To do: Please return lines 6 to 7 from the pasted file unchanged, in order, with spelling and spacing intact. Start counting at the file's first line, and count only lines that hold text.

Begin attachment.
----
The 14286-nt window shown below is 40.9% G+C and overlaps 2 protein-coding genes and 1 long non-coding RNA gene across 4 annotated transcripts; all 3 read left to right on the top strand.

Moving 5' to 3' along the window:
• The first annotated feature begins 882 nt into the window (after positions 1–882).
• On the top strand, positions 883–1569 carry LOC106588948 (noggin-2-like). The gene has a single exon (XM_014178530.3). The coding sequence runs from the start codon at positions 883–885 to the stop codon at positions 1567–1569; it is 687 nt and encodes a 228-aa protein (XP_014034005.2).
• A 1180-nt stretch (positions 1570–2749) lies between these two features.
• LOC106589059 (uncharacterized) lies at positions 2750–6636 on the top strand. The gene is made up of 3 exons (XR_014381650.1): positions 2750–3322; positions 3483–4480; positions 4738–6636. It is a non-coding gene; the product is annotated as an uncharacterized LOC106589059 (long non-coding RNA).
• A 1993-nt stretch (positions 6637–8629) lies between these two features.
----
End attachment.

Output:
• LOC106589059 (uncharacterized) lies at positions 2750–6636 on the top strand. The gene is made up of 3 exons (XR_014381650.1): positions 2750–3322; positions 3483–4480; positions 4738–6636. It is a non-coding gene; the product is annotated as an uncharacterized LOC106589059 (long non-coding RNA).
• A 1993-nt stretch (positions 6637–8629) lies between these two features.